On Repentance towards Others

In every healthy human relationship, there must be a good dose of a repentant attitude on both sides. We are constantly learning about each other, and finding out things about our friends, families and colleagues. If we are not disposed to “repent” or make changes, we are very likely to keep hurting or offending people we claim to love. We must commit to doing better when we fall short, and our commitment has to be backed up by the right actions. This is the language of true love – making sacrifices for the sake of other people.

On the other hand, the absence of true repentance gives room for breeding of mistrust. We humans are creatures of habit and judgment. We watch patterns and make deductions. When you don’t make changes after you claim to be sorry or repentant, you send a clear message that you do not mean your words. Whether they pick on it quickly or not, people remember, and when the great occasion comes when you need their trust, they will call to mind your behaviour. It is very important that we consciously commit to learning and evolving in every relationship.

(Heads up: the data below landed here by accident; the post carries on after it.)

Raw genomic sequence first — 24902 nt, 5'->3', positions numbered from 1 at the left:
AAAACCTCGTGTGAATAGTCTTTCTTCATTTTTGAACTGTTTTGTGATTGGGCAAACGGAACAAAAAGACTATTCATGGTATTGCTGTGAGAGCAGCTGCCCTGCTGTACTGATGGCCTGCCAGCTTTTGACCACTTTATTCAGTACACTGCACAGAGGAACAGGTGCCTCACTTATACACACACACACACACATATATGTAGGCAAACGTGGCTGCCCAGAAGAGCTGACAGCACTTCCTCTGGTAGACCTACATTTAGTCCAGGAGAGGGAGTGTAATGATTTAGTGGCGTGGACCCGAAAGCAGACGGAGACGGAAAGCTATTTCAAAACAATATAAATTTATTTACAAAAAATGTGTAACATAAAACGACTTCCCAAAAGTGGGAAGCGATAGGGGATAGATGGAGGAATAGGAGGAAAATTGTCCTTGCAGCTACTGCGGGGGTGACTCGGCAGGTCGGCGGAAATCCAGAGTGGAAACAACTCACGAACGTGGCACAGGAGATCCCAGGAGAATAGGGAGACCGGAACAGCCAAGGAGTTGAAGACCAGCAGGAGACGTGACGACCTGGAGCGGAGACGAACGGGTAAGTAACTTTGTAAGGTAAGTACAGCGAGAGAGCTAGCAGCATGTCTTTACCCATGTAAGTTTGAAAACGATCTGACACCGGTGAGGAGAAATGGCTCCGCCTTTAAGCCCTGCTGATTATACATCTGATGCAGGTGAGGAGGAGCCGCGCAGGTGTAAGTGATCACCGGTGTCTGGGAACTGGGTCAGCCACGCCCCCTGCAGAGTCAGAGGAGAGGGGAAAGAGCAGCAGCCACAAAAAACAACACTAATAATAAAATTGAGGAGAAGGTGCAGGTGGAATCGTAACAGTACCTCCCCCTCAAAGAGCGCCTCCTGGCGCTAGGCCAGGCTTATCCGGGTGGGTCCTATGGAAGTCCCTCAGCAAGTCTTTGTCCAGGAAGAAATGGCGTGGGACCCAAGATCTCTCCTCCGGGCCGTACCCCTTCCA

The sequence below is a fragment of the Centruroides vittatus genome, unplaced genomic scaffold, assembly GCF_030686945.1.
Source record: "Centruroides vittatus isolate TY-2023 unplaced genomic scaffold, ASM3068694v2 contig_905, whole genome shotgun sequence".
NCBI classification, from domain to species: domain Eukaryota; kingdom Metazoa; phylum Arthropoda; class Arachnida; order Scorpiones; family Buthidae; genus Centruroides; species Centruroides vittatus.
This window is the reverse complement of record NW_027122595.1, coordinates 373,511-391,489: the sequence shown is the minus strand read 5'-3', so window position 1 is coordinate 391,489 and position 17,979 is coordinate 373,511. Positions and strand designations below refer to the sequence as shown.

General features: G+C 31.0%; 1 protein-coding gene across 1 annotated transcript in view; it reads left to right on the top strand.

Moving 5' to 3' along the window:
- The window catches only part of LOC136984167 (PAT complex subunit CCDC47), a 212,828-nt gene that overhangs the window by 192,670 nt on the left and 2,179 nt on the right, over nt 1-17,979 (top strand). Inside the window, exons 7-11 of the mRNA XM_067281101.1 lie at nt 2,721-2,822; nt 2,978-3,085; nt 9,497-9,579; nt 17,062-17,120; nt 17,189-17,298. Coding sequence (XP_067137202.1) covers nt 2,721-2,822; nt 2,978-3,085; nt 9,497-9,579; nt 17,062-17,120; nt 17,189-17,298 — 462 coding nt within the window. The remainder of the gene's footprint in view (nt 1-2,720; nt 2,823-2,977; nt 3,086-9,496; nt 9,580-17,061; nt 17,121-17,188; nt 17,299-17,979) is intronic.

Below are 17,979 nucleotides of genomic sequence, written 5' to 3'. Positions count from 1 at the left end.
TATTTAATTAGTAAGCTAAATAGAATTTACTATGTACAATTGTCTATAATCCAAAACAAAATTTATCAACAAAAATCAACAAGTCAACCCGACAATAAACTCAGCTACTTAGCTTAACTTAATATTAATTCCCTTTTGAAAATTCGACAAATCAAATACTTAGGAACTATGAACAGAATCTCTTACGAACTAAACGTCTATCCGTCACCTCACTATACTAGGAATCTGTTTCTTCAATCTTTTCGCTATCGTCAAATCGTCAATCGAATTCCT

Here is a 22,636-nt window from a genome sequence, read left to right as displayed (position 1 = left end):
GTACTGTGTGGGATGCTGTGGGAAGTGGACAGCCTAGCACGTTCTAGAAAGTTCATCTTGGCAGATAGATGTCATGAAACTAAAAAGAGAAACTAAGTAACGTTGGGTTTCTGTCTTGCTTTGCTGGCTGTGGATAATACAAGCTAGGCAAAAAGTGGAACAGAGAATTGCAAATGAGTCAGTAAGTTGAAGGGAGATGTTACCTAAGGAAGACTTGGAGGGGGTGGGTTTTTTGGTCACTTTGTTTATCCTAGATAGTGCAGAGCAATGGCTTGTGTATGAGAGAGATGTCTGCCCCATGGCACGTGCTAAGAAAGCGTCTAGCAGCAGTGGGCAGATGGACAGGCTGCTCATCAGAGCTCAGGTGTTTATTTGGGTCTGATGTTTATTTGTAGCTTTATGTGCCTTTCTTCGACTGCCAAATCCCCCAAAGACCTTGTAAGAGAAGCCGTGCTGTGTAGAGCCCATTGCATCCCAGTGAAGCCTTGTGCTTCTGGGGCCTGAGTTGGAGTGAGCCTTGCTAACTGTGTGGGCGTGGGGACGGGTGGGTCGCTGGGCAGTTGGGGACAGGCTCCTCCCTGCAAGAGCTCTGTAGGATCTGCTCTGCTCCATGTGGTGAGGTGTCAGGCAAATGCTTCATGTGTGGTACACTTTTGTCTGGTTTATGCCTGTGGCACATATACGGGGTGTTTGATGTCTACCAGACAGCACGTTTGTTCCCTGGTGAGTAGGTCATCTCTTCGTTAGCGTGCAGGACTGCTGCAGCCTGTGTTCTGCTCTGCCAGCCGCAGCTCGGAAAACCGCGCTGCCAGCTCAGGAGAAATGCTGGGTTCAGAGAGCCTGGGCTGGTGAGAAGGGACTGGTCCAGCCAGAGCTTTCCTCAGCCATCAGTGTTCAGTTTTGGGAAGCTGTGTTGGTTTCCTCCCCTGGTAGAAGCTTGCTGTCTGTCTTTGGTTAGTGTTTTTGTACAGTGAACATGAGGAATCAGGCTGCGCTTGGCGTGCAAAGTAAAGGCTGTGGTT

Afraid

Lately, I have been afraid and anxious, mostly in relation to work performance and the possibility of falling below expectations. I find it interesting that it took me a while to realize that I am scared – almost as though the feelings were buried beneath my daily routines, bubbling below the surface and affecting my effectiveness but not clearly identified as an issue I needed to deal with. You could say I was unconsciously afraid. Have you ever been unconsciously afraid?

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